With Brexit fast approaching, the exit from the European Union will mean many changes for UK government policy. This, in turn, will necessitate a change to many government IT systems. One area which is assured of significant change is the UK farming sector where, for the last 43 years, the UK has been bound by the EU Common Agricultural Policy (CAP).
In the words of Meg Hillier MP, chairman of the Committee of Public Accounts, “On leaving the EU, the UK will no longer be part of the Common Agricultural Policy. In its place, Defra is developing a new policy where farmers are paid for delivering environmental benefits, the most dramatic change to agriculture in 40 years.”
While this means a significant change from the way things used to work, the fundamentals will remain. Paying farmers accurately and on time will continue to be as vital as it ever has been, with any failure having a potentially catastrophic impact on peoples’ livelihoods, the environment and animal welfare.
The IT systems operated by Defra, and responsible for ensuring payments are made, were radically overhauled between 2013-14. Ageing, heavily-customised and unsupportable systems were replaced wholesale with modern systems designed with reliability and long-term supportability in mind.
Hitachi Solutions played a key role in that programme, delivering the systems that each year process billions of pounds of farm payments – as well as providing the fundamental back-office finance, procurement and HR services upon which the organisation and its staff depend. It is rewarding to see that, over five years later, they continue to fulfil that vital role, and will continue to do so through the transition period and beyond.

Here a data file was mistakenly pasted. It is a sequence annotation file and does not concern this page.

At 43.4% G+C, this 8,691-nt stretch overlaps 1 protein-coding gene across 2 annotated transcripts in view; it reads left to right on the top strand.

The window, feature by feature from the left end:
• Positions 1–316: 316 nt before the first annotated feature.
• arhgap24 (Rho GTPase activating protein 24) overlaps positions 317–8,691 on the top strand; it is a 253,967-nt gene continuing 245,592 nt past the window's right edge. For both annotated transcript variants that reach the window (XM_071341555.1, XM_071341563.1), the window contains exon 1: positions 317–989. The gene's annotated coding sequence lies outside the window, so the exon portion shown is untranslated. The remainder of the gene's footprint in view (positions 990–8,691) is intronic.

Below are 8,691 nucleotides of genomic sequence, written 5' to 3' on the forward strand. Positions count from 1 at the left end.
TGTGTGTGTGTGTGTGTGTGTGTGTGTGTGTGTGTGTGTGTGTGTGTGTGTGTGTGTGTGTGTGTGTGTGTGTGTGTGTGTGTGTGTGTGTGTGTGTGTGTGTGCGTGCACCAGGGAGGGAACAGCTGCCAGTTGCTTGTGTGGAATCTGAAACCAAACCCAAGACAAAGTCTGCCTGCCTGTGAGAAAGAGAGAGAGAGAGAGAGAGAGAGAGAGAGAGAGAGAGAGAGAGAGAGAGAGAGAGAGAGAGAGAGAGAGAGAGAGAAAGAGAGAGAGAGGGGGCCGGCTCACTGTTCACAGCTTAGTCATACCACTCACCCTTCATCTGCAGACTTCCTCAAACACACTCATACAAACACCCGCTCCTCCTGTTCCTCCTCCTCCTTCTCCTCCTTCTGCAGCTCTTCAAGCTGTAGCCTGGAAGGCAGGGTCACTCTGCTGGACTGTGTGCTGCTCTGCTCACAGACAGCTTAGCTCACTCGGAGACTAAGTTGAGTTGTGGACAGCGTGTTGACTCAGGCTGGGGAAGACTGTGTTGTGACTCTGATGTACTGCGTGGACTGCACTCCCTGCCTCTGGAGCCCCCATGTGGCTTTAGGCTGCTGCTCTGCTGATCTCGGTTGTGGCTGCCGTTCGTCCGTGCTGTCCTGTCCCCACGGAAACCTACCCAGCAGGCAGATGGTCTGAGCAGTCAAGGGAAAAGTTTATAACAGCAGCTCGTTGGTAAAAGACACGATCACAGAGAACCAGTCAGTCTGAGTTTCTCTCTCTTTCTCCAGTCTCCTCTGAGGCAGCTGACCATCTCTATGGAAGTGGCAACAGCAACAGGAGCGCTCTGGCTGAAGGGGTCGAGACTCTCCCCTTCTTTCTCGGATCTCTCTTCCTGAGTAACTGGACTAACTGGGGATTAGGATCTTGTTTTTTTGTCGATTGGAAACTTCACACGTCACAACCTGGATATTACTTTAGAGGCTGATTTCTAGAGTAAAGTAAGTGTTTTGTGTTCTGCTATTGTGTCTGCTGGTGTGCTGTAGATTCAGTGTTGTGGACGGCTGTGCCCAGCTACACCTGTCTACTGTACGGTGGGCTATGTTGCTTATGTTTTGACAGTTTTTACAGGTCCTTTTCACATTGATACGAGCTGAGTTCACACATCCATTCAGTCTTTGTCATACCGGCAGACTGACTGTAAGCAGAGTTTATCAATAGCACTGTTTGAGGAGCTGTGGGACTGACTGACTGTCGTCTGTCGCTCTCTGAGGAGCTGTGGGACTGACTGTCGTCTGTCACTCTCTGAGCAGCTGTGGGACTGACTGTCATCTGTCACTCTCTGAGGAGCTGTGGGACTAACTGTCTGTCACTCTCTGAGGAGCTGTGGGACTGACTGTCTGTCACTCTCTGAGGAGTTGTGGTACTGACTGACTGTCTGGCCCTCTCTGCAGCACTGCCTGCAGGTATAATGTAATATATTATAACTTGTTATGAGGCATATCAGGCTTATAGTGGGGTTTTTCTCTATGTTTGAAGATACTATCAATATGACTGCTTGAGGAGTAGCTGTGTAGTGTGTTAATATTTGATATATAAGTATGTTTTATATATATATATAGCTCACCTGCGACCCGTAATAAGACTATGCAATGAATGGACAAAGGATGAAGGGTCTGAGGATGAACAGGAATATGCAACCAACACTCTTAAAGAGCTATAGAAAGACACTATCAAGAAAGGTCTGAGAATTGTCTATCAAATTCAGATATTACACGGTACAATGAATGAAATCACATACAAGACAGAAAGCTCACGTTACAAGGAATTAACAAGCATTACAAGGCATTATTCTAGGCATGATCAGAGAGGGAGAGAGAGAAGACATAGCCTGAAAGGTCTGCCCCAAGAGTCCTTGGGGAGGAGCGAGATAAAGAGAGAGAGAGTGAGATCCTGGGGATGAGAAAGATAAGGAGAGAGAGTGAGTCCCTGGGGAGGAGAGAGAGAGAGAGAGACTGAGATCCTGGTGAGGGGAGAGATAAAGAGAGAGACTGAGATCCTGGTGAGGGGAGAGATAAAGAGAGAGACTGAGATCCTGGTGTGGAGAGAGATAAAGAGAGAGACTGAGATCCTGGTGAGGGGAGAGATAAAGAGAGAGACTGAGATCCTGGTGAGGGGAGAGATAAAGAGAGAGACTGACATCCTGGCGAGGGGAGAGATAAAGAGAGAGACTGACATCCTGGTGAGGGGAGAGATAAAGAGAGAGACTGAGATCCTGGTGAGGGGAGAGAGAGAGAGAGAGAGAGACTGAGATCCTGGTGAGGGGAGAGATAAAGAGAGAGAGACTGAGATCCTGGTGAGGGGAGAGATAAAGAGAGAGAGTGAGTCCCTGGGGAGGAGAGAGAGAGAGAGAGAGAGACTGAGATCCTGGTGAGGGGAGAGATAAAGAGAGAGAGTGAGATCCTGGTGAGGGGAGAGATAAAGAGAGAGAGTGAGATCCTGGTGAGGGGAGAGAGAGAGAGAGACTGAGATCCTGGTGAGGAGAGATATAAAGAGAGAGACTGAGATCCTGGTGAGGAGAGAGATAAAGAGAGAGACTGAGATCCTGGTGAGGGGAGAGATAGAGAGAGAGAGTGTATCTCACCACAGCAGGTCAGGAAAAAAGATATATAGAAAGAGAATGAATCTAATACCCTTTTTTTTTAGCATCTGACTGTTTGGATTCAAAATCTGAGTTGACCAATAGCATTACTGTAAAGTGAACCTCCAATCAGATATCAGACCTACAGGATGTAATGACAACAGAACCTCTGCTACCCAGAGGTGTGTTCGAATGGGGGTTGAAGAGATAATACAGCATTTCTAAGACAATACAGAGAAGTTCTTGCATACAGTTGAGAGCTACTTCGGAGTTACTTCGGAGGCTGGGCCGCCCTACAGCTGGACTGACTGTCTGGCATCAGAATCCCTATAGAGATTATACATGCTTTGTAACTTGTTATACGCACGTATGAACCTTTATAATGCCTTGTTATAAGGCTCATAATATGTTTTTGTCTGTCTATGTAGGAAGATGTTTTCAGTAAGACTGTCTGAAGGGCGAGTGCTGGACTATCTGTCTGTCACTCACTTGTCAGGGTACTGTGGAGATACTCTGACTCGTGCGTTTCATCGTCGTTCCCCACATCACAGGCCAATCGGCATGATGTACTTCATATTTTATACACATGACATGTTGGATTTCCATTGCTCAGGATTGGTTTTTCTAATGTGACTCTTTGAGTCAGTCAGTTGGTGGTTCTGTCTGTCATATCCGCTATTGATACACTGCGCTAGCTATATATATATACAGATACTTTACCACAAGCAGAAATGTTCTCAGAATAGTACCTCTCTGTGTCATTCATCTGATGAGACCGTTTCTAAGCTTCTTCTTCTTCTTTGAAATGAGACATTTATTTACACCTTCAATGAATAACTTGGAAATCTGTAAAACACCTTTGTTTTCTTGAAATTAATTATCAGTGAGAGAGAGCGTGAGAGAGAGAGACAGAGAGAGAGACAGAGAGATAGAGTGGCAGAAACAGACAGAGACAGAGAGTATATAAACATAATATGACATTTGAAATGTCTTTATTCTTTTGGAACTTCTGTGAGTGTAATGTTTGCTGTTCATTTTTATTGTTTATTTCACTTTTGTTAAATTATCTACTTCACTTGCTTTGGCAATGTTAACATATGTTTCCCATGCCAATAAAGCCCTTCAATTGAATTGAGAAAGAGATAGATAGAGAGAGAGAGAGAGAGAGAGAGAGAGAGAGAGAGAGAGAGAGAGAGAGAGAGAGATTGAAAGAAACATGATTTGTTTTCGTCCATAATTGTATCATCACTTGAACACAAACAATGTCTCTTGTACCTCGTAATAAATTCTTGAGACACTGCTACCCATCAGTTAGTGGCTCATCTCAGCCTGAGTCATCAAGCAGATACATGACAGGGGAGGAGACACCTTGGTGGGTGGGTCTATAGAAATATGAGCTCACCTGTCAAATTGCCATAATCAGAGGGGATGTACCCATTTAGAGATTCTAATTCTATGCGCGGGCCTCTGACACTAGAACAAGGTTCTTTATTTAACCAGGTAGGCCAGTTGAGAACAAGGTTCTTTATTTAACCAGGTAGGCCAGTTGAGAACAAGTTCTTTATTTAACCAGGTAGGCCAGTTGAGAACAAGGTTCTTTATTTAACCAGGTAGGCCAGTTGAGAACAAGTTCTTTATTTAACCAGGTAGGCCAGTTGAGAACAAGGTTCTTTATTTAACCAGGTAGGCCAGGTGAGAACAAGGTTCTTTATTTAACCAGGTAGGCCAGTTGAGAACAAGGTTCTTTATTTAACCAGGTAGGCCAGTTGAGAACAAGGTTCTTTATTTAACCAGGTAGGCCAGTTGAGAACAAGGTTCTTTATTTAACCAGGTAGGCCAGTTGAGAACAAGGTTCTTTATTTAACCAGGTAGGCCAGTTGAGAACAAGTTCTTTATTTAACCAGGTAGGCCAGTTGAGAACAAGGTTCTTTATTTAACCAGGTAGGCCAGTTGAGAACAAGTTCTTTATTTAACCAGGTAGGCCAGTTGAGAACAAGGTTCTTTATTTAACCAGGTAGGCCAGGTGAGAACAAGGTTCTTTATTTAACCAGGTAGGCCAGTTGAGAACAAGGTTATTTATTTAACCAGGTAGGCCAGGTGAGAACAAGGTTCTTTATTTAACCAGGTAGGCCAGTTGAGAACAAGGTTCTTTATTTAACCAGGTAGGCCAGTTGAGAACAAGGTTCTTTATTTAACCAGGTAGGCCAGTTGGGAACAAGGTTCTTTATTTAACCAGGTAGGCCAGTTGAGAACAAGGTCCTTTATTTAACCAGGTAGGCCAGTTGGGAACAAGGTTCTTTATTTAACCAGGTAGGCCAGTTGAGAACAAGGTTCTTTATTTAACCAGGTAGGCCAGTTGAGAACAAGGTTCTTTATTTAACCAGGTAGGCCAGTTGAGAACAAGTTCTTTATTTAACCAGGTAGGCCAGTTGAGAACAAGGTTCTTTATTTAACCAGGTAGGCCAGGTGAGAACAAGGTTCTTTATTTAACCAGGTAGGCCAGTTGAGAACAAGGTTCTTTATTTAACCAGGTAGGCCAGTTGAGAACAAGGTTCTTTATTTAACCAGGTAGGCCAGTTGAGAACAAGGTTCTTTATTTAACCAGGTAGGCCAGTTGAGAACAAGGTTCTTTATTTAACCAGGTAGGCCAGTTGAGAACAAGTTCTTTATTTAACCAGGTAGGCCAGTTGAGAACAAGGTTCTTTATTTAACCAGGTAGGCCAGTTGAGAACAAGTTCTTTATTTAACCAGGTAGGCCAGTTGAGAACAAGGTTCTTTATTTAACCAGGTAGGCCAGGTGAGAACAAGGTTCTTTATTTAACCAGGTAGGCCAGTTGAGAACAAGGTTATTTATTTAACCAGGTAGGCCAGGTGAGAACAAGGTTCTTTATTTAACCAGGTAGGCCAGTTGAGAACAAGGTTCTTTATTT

Looking back on press coverage at the time, Jo Broomfield, then Programme Director for the change programme, said: “Farmers were not getting paid the EU funds that they were entitled to, or they got paid the wrong amounts, and that led to a huge backlog over the last seven years of error correction activity.”
“Given the regular reforms of EU policy, it was vital that the chosen solution was agile and could be easily adapted in the future as required. Microsoft Dynamics was deemed to be the best system to meet both our current and future needs. Hitachi Solutions was able to demonstrate advanced knowledge and experience of working with Microsoft Dynamics technology.” Jo’s words reflect the importance that the new system did not repeat previous mistakes – mandating standard approaches wherever possible and a requirement for configuration ahead of customisation.
But success depended on more than choosing the right software. In order to meet the timescales of the programme, it was essential that the procurement process should not impede the process. Jo went on to add: “A key focus of that new thinking was the need to get into building working software quickly, and not become stuck in the procurement process, which within government traditionally can be very long. So we used an existing government framework contract, and we ran that competition to aggressive timescales. We didn’t drop the quality threshold in terms of how we assessed the bid, but it was a competitive process off a framework contract.”
And once the technology had been selected, and Hitachi Solutions’ services procured, it was vital to align the way in which the solution would be delivered to the needs of the business, but crucially also to DEFRA’s end customers. By implementing a system of customer feedback based on an agile methodology, Defra was able to use this feedback in future software deployment and gradually introduce online services to its people and customers.
Jo Broomfield went on to explain: “Although we’re taking an off-the-shelf product and tailoring it and configuring it, we still try to adopt as much of the agile approach to building this system as possible. It’s been tough: but the fact we did deliver it on time, and it’s been such a success with the users, is testament to the approach we’ve taken. And by delivering the solution in stages we are able to have much more control over the project and make any necessary changes to the system as we progress.”
With the benefit of hindsight, those words spoken at the time ring even truer “We’ve come a huge distance and I must pay credit to the RPA’s leadership. The RPA is almost unrecognisable in performance terms compared to where it was.”
With the system having successfully fulfilled its role in making vital payments since 2015, even with an emerging, new landscape following EU Exit, it is reassuring to know dependable technology, well-delivered, will continue to dependably support Defra through a time of significant change.